Understanding the implications of COVID-19 and associated restrictions is necessary in supporting a sustainable post-pandemic recovery for farmers and farm systems across the region [18]. Investigating how COVID-19 impacted local-scale food production and how farmers adapted can support better understanding of farmer resilience. In turn, this can help inform coherent responses for a sustainable post-COVID-19 recovery [19].

    2. Impacts of COVID-19 on Diverse Farm Systems in Tanzania and South Africa

    The COVID-19 pandemic caused an Anthropause—global human confinement, providing an opportunity to evaluate the impacts of anthropogenic activities and assess the sustainability of systems that underpin human survival and well-being [20]. The pandemic also underlined the vulnerabilities of the world’s food systems and food supply chains and has fuelled intense discussions about what constitutes a resilient food system [21].
    These discussions involved debates on vulnerabilities and resilience of different production models and supply chains, e.g., large-scale vs. small-scale and local or domestic vs. global [22]. Here, large-scale means big enterprise farms ranging from 200–1000 hectares in size and mainly engaged in global chains by producing foods or agricultural raw materials consumed in another country. Small-scale farms are less than 10 ha, functioning as small and medium enterprises (SMEs) and mainly producing food for domestic consumption, i.e., local, regional or national markets. The emerging farms in South Africa are often classed as small-scale or SMEs as they mainly serve domestic markets even though they may be bigger in terms of farm sizes. The SMEs, categorised by domestic value chains, account for over 75% of the food consumed in Africa. In contrast, large-scale enterprises engaging in global chains contribute to ~20% of food consumption in the region.
    It is found that more self-reliant farmers—Tanzanian smallholders—who grew food crops alongside cash crops coped better. This finding matches with observations in other similar studies across different geographies [23][24][25].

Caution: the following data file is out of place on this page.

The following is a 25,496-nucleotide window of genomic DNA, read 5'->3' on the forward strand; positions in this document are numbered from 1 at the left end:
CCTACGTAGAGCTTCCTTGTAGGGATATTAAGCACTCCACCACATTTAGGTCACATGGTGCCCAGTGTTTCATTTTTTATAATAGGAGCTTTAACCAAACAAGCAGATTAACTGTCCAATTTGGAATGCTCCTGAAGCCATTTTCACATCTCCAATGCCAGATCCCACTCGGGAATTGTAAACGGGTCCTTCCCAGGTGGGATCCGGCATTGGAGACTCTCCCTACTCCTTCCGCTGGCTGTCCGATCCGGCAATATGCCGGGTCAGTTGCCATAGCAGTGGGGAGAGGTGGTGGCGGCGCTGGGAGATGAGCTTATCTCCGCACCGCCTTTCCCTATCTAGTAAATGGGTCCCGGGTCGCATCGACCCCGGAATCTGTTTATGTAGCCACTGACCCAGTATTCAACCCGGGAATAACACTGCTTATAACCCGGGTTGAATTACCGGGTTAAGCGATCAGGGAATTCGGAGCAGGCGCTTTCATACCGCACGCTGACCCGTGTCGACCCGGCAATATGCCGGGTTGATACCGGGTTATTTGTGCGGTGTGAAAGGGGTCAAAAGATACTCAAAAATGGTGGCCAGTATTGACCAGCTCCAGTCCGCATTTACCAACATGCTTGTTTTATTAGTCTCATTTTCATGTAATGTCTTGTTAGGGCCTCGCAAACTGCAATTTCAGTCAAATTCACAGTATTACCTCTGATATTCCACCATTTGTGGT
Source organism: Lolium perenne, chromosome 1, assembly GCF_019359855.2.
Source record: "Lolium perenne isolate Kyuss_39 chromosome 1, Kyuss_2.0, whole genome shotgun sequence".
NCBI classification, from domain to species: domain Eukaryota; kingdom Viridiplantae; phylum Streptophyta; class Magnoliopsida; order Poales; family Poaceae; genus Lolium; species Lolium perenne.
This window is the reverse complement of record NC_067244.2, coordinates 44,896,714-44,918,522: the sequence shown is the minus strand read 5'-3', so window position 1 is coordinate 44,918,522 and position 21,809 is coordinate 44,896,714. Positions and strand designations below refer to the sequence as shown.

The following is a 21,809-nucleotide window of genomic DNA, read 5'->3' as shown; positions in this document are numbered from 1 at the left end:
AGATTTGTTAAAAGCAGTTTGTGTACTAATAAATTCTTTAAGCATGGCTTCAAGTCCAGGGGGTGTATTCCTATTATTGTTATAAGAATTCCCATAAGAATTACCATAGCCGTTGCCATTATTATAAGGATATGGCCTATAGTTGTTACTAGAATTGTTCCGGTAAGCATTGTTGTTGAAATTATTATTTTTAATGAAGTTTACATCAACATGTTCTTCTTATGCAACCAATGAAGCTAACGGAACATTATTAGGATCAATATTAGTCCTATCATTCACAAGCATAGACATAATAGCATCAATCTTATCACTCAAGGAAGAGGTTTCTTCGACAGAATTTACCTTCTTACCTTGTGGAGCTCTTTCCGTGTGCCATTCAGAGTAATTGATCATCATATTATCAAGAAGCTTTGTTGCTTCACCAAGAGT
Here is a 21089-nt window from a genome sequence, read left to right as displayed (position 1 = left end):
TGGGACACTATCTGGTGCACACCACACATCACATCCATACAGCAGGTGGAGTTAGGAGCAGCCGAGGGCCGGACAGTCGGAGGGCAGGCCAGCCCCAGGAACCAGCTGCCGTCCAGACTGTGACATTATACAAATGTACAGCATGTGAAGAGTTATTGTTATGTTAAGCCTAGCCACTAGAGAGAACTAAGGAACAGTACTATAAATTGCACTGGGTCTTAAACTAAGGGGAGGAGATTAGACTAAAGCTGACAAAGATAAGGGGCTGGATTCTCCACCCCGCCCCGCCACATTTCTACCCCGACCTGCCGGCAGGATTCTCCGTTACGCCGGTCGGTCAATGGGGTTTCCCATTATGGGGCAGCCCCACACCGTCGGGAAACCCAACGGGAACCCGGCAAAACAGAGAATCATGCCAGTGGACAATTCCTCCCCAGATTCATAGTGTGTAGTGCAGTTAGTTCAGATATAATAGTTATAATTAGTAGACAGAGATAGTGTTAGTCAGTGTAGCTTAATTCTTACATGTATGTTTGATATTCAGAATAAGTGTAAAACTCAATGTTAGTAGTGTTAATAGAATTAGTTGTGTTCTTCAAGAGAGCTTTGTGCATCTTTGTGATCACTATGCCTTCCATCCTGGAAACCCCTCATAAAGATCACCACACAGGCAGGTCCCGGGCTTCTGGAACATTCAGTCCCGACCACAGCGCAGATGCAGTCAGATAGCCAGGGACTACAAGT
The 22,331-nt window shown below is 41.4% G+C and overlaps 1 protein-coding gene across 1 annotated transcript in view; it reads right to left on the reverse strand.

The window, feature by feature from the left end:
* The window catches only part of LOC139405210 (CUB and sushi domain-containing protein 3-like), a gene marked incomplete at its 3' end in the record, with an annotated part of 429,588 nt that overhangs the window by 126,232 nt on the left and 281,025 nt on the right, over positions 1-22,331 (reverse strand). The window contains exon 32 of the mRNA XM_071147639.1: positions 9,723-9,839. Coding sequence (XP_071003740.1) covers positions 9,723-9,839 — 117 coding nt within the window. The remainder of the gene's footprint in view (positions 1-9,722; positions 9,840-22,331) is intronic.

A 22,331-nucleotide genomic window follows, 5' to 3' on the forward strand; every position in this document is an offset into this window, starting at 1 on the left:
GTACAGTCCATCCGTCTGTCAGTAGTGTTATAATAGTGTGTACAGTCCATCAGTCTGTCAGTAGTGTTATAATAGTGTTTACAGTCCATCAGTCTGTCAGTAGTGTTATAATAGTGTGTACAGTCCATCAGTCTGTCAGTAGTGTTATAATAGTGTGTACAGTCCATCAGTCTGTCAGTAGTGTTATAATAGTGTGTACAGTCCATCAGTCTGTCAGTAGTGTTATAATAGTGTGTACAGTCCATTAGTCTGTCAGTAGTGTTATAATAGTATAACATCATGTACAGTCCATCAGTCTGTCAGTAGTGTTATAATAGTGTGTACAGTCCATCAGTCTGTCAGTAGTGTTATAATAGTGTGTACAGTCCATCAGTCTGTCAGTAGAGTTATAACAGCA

Furthermore, institutional and community support played an important role in reducing dependencies on external actors affected by the pandemic (e.g., buyers of cash crops or suppliers of food crops). Farmers in Tanzania often shared food products, labour and taught each other best practices (e.g., storage) to enable better coping. In contrast, South African farmers were more dependent on markets and were significantly affected by logistical bottlenecks in the value chain and the reduced market demands and buying power. SMEs in South Africa were more reliant on domestic markets and were severely affected when the buying power of the population was reduced due to income losses [19].
    We explore how the different production models coped under COVID-19. Based on the insights obtained from the two countries and diverse range of production models, we propose policy actions, described below, to improve coping of food production systems to future value chain shocks.

    2.1. Social and Financial Support for the Informal Sector

    It demonstrated how COVID-19 movement restrictions and social-distancing measures triggered acute labour shortages, complementing the work of others [14]. Labour shortages affected on-farm activities, increased processing times after harvest and caused post-harvest losses as the produce was kept on-farm for longer durations and increased operation and storage costs [26]. Addressing labour constraints in the food supply chain is crucial for building food system resilience. By designating agriculture sector workers. both public and private, as critical, providing travel arrangements for essential workers and allowing for easy and on-farm delivery of work permits and identity cards required by the government, could allow movement for agriculture workers in times of travel restrictions and lockdowns.